Hinz, Greg. “Who gets socked—and who doesn’t—in Emanuel’s latest tax hike plan?” Crain’s Chicago Business. 14 Sep. 2015. ( 14 Sep. 2015.

SCC. “And Another 9%.” Second City Cop. 13 Sep. 2015. ( 14 Sep. 2015.

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Analysts: Massive Chicago Property Tax Hike Just The Beginning

“And if Chicagoans think this major tax increase is some sort of one-off, well, I know of a certain bridge for sale out east.”

Survival And Prosperity, September 3, 2015

Chicago readers of this blog have been warned the last couple of years that the City of Chicago’s poor financial health means a sustained hunt for much more revenue (new and higher fees/fines/taxes) for the foreseeable future.

And Tuesday, this grim-yet-likely scenario was the focus of a City Club of Chicago luncheon.

Fran Spielman reported on the Chicago Sun-Times website yesterday afternoon:

A $500 million property tax increase will not be enough to solve Chicago’s $30 billion pension crisis or rid the city of the junk bond rating that has saddled the taxpayers with tens of millions in penalties and borrowing costs, analysts concluded Tuesday.

Civic Federation President Laurence Msall and Matt Fabian, a partner at Municipal Market Analytics, offered the grim assessment during a lively panel discussion on city finances before a packed house at a City Club of Chicago luncheon…

Fabian’s conclusion was that, as tough as it will be for homeowners and their aldermen to swallow a $500 million property tax increase, Mayor Rahm Emanuel and the City Council need to bite the bullet even harder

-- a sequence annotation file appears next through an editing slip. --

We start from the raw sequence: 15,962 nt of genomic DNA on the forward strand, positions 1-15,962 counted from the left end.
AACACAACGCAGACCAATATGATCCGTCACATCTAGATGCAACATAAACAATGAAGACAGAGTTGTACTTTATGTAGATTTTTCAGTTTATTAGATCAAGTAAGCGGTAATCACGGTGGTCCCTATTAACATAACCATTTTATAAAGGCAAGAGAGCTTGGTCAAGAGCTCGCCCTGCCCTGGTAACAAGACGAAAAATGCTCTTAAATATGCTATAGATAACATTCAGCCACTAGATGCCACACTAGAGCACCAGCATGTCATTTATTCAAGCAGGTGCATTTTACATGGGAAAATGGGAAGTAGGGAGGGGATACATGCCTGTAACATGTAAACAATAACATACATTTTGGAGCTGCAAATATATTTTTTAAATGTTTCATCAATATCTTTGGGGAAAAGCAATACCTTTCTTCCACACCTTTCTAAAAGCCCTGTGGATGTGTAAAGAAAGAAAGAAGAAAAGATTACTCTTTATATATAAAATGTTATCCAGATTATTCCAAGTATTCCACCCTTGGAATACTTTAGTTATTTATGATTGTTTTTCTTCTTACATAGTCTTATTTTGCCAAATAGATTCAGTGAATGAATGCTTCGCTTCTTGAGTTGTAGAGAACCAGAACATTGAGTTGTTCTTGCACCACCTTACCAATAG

Msall agreed that a $500 million increase that would be Chicago’s “largest in modern history” is “not the full answer and it’s not going to be enough because we’ve dug the hole so deeply” by underfunding pensions and granting benefits that taxpayers cannot afford.

“We are going to have raise taxes very significantly just to pay the interest on the debt we have built up and it’s not going to be enough to save the city of Chicago,” he said…

(Editor’s note: Bold added for emphasis)

Still interested in that bridge?

Head on over to the Chicago Sun-Times website here to read- no, digest- what looks to be in store for the “Windy City” in the coming years.

Christopher E. Hill
Survival And Prosperity (

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Survival And Prosperity
Christopher E. Hill, Editor
Est. 2010, Chicagoland, USA

Successor to